Real Name vs. Pen Name

Many aspiring authors get to a point in their writer’s journey where submissions and potential publication are on the agenda. One question that needs answering is “Under what name will you publish?”

What name? Really? Isn’t that a given? My name, of course. I was born Mark Taylor, and everyone who knows me knows me by that name. (Okay, not everyone knows my middle name, but I’ll talk about that in a bit.)

Shouldn’t I use the written version of my identity, my honorific, my calling card, and the name printed on my birth certificate?

Possibly.

Are there reasons not to use a real name when assigning author credit to a work of fiction? What are the benefits and obstacles of using a pseudonym? Do readers even care about the name on the book?

Let’s discuss.

For many writers and authors, it is not even a question. They use their given name on their books and stories. This serves to expand their identity to include an author identity from which they can relate professionally to peers in the industry, publishers, agents, lawyers, and of course readers. The author brand created and maintained is an extension of the identity their maintain in their personal lives.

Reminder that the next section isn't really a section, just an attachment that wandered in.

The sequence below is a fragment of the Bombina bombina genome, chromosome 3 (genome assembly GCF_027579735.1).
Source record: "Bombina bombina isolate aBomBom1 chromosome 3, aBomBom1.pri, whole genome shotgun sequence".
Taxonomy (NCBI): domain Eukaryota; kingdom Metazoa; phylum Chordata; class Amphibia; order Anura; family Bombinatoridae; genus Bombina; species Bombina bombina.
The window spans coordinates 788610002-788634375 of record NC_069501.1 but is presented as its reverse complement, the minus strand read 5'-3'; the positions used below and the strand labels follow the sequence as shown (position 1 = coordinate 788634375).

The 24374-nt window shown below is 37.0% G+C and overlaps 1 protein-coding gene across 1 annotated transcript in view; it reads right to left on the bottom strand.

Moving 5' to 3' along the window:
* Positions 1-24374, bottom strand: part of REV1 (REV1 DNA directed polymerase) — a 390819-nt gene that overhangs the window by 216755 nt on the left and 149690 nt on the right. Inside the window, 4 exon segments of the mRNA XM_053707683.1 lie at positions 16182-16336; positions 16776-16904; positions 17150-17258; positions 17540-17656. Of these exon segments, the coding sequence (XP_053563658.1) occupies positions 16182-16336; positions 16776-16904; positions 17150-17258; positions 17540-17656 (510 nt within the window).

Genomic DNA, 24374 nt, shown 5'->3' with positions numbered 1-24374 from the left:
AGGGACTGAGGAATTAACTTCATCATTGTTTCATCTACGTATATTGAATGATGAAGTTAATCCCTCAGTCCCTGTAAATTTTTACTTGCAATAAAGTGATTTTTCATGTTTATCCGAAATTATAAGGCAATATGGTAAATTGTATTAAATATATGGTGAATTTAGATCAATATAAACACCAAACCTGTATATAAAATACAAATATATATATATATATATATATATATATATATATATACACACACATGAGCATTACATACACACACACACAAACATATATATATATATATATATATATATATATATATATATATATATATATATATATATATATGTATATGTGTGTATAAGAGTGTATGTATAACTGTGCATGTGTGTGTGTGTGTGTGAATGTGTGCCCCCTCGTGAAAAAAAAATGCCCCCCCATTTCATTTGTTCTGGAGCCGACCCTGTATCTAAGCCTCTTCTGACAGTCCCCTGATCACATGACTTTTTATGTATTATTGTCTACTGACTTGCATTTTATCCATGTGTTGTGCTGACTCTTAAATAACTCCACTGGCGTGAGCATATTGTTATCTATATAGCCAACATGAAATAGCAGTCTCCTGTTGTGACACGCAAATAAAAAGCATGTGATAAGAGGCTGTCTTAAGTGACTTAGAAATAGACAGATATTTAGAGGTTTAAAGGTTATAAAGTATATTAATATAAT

There is also a certain thrill, a professional satisfaction, of seeing your own name in print beneath the title of a story or book. My lone experience with this is my published story, “Time Soldier”. It was my first and only publication to date and seeing my name both in the table of contents and under the story title in that little literary magazine from Colorado was amazing and a bit surreal. I aspire to recreate that experience with my new works of fantasy.

A big part of me wants to see my name, the name I use all the time, for my written works. I want to see my name on my books on Amazon.com and at the local Barnes and Noble store.

After all, I’m writing the stories. Shouldn’t I give myself credit? Shouldn’t I be proud of my work and stand behind it by putting my own name on each story?

Why wouldn’t I do this? Why would any writer use another fictitious name?